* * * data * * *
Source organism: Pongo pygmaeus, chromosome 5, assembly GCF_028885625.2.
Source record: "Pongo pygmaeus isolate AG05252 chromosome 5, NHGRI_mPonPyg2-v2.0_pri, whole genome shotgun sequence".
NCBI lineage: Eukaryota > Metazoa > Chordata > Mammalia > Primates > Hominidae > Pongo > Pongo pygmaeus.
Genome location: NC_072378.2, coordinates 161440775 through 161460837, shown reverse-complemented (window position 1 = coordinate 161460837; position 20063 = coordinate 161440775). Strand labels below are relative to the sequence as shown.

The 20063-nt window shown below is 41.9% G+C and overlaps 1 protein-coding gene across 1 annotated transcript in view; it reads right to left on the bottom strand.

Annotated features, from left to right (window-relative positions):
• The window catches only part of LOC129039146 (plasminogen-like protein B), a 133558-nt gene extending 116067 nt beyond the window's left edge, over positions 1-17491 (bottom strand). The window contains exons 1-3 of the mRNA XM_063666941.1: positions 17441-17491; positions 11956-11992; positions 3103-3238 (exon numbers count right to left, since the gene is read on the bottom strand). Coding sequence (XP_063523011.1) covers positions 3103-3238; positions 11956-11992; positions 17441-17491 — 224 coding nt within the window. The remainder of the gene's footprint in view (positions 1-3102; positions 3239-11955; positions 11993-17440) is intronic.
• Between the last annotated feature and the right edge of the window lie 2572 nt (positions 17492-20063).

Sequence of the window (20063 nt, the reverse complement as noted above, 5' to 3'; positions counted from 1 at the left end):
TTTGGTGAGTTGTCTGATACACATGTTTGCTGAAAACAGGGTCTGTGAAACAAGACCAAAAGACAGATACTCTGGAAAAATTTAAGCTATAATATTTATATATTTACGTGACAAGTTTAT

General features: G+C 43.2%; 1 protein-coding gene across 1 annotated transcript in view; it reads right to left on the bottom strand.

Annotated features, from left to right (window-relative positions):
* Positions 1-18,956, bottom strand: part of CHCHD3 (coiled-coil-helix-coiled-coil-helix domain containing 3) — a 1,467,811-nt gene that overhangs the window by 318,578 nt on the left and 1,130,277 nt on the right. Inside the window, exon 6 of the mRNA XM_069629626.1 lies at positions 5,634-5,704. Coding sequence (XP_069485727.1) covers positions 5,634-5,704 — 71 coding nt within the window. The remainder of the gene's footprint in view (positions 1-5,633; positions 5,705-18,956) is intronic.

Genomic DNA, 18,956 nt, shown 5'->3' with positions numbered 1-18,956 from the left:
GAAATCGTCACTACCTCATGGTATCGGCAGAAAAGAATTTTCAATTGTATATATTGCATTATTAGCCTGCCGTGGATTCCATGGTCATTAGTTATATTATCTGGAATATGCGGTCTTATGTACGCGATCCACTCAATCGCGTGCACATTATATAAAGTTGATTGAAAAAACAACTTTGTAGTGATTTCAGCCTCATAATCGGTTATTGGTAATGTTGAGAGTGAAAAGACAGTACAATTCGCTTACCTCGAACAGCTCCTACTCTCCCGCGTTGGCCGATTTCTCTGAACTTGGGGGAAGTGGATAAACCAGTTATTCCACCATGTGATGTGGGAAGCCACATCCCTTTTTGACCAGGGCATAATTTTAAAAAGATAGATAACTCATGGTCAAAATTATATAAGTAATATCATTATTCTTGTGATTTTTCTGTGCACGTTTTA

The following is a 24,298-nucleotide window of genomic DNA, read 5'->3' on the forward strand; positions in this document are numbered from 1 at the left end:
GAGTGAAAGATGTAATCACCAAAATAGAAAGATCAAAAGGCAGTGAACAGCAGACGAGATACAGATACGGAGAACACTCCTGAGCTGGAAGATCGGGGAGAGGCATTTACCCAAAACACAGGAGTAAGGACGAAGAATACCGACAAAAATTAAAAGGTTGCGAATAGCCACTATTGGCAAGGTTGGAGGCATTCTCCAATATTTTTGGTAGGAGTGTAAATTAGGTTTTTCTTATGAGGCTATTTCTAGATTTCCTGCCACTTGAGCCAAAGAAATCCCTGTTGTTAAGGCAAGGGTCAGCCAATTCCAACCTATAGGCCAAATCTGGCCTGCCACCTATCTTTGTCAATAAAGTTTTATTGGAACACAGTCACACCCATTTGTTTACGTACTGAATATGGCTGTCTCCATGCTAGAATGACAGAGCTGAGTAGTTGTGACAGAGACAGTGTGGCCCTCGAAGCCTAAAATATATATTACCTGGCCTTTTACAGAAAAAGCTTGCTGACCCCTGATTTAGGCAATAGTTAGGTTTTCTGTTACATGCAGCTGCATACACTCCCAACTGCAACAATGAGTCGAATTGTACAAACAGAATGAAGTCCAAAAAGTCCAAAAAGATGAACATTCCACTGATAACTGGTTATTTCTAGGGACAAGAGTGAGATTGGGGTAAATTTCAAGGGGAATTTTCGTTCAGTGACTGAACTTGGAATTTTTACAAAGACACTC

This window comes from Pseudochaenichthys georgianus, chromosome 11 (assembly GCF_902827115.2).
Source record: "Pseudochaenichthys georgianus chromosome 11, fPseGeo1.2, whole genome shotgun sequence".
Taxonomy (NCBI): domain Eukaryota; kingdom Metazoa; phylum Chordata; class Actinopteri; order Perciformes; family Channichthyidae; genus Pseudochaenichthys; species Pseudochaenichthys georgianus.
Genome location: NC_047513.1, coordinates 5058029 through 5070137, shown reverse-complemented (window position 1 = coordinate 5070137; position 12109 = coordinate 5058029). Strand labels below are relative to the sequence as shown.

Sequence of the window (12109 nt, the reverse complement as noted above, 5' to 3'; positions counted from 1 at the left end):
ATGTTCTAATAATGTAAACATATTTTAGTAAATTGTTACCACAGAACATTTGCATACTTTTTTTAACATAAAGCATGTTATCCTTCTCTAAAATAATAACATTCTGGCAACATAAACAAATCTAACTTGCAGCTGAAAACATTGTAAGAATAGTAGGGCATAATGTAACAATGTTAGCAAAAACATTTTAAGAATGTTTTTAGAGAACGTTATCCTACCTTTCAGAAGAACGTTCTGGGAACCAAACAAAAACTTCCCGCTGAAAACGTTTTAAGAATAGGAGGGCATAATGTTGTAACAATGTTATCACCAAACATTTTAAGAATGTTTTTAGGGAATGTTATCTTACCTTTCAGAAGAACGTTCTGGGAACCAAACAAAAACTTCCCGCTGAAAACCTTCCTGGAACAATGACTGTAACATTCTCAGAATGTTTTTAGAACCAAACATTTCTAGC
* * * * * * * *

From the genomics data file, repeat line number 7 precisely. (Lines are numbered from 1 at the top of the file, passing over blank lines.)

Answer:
• The window catches only part of LOC129039146 (plasminogen-like protein B), a 133558-nt gene extending 116067 nt beyond the window's left edge, over positions 1-17491 (bottom strand). The window contains exons 1-3 of the mRNA XM_063666941.1: positions 17441-17491; positions 11956-11992; positions 3103-3238 (exon numbers count right to left, since the gene is read on the bottom strand). Coding sequence (XP_063523011.1) covers positions 3103-3238; positions 11956-11992; positions 17441-17491 — 224 coding nt within the window. The remainder of the gene's footprint in view (positions 1-3102; positions 3239-11955; positions 11993-17440) is intronic.